An expert seminar examined the viability of feeding treated surplus food to pigs and chickens. It examined the hazards and risk factors, and the environmental benefits. The panel concluded the practice is viable provided certain safety measures are enforced involving a combination of heat treatment and acidification and a system to prevent cross-contamination.
The United Nations estimates that if farmers around the world fed their livestock on the food that we currently waste and on agricultural by-products, enough grain would be liberated to feed an extra three billion people.
On 22 November 2017 an expert seminar was held to review surplus food treatment and risk in relation to feeding treated surplus food to pigs and chickens. The panel was made up of top veterinary epidemiologists, microbiologists and pig nutritionists from the Universities of Leeds, Cambridge and Wageningen, the UK Animal and Plant Health Agency and a member of the European Food Standards Agency FEEDAP committee.
The 9000 years old practice of feeding surplus food to pigs was banned in the EU following the 2001 outbreak of Foot and Mouth which was started by a UK farmer illegally feeding untreated food waste to pigs. Catering and retail food surplus is fed to pigs in Japan and the United States after treatment to ensure its safety. Pigs are omnivorous animals, evolved to eat all the kinds of food that humans eat, and there is no evidence that feeding them properly treated food waste is unhealthy either to the animals, or to humans.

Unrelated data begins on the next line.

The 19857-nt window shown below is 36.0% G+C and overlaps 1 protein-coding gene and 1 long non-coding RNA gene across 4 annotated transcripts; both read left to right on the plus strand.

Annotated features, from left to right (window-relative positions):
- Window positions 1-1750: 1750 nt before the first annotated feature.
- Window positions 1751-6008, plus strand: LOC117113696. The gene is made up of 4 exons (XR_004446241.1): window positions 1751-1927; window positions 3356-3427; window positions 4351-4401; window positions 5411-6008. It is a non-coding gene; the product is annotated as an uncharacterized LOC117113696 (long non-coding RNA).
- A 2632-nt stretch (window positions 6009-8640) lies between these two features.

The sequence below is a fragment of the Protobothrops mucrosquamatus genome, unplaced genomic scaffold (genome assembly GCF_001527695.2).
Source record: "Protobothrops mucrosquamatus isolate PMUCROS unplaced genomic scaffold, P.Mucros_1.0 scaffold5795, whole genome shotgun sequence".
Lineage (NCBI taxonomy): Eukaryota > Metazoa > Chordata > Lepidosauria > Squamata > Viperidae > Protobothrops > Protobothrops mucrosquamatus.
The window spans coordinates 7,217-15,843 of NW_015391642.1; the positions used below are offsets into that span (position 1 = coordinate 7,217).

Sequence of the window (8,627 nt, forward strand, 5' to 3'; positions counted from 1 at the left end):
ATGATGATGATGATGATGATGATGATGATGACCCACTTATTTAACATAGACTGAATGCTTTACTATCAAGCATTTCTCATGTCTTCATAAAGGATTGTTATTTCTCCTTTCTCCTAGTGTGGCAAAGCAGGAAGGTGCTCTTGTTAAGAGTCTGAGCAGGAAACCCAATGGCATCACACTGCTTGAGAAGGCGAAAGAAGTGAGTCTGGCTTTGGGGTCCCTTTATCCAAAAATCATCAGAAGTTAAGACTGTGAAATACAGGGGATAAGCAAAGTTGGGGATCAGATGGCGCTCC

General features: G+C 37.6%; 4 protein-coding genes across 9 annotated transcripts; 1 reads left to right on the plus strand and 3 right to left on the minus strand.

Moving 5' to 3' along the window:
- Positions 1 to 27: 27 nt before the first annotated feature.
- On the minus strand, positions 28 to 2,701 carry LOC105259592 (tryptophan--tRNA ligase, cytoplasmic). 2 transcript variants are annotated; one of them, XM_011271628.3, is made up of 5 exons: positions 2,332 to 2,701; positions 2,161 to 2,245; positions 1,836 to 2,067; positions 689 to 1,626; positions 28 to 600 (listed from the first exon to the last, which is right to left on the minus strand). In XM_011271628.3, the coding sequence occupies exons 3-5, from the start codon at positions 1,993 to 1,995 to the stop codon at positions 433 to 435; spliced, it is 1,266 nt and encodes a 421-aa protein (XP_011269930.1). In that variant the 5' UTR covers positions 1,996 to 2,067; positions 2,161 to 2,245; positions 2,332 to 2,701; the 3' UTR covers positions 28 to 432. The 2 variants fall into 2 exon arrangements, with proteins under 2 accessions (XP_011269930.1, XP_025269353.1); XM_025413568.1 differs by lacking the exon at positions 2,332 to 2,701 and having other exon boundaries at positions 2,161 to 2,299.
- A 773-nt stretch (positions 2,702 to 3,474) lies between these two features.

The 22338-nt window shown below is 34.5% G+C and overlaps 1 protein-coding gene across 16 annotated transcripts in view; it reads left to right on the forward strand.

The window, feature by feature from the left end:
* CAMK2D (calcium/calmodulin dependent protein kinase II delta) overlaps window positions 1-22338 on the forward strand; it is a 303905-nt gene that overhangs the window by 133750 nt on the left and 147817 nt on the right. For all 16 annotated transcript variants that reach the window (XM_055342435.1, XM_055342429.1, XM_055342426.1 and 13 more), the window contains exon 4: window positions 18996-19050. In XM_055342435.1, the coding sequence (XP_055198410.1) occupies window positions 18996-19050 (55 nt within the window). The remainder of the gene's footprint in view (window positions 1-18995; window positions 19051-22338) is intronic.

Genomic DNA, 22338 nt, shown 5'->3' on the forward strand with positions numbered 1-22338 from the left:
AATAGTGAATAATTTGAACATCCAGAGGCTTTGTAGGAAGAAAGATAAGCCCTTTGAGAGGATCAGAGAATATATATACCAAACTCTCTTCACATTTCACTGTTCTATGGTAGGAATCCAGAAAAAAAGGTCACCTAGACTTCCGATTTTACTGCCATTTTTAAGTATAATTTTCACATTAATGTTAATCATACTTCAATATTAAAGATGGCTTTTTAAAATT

The Japanese system was presented to the panel; surplus food is treated and turned into feed at central processing facilities which are carefully managed. This produces feed at 40-60% of the cost of conventional feed. The pork is then sold as eco-pork. On an EU level feeding pigs on treated surplus food at similar rates to Japan could reduce the land used to grow feed crops for European pigs by over 20%
The hazards and risk factors, such as animal pathogens and cross-contamination, were outlined and discussed. On balance, the panel concluded that from a technical point of view feeding surplus food to pigs is viable provided certain safety measures are enforced; namely a combination of heat treatment and acidification (fermentation or adding lactic acid for example). These safety measures need to be complimented with a system design to prevent cross-contamination using biosecurity measures and proven logistical and HACCP approaches (zoning, one directional process flows, dedicated sealed storage etc). A crucial next step identified by the panel is investigating the business case of this practice to ensure it is economically feasible for the EU context.
This expert report is an important step towards creating a low-input food system that nourishes the planet instead of depleting it.
On 30. October in Brussel, REFRESH is organising the Policy Panel: How can Europe benefit from the economic and environmental benefits of feeding pigs treated surplus food while regulating this practice to prevent disease? Find more information and a registration link on our events page.